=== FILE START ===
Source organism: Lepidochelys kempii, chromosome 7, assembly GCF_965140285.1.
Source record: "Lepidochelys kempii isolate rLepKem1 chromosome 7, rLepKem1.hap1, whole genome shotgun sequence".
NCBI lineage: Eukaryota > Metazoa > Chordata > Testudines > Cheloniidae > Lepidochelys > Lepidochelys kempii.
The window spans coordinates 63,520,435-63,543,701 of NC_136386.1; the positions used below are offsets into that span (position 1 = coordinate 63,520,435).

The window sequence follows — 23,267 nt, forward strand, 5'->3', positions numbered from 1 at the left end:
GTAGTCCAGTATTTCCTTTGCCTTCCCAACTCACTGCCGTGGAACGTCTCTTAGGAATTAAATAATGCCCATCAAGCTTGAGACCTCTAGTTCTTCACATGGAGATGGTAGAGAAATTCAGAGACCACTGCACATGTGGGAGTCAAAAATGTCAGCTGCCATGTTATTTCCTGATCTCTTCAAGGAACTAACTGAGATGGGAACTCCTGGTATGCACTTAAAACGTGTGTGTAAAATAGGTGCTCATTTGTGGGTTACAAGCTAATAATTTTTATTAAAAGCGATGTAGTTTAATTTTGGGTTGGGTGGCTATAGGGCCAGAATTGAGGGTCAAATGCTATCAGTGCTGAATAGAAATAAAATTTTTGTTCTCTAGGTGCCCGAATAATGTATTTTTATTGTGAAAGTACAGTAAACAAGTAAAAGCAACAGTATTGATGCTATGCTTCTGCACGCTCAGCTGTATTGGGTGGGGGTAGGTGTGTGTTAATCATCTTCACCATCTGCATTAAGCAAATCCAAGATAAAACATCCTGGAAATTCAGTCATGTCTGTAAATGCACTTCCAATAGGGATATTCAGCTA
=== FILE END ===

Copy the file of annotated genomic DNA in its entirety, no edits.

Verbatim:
Source organism: Lepidochelys kempii, chromosome 7, assembly GCF_965140285.1.
Source record: "Lepidochelys kempii isolate rLepKem1 chromosome 7, rLepKem1.hap1, whole genome shotgun sequence".
NCBI lineage: Eukaryota > Metazoa > Chordata > Testudines > Cheloniidae > Lepidochelys > Lepidochelys kempii.
The window spans coordinates 63,520,435-63,543,701 of NC_136386.1; the positions used below are offsets into that span (position 1 = coordinate 63,520,435).

The window sequence follows — 23,267 nt, forward strand, 5'->3', positions numbered from 1 at the left end:
GTAGTCCAGTATTTCCTTTGCCTTCCCAACTCACTGCCGTGGAACGTCTCTTAGGAATTAAATAATGCCCATCAAGCTTGAGACCTCTAGTTCTTCACATGGAGATGGTAGAGAAATTCAGAGACCACTGCACATGTGGGAGTCAAAAATGTCAGCTGCCATGTTATTTCCTGATCTCTTCAAGGAACTAACTGAGATGGGAACTCCTGGTATGCACTTAAAACGTGTGTGTAAAATAGGTGCTCATTTGTGGGTTACAAGCTAATAATTTTTATTAAAAGCGATGTAGTTTAATTTTGGGTTGGGTGGCTATAGGGCCAGAATTGAGGGTCAAATGCTATCAGTGCTGAATAGAAATAAAATTTTTGTTCTCTAGGTGCCCGAATAATGTATTTTTATTGTGAAAGTACAGTAAACAAGTAAAAGCAACAGTATTGATGCTATGCTTCTGCACGCTCAGCTGTATTGGGTGGGGGTAGGTGTGTGTTAATCATCTTCACCATCTGCATTAAGCAAATCCAAGATAAAACATCCTGGAAATTCAGTCATGTCTGTAAATGCACTTCCAATAGGGATATTCAGCTA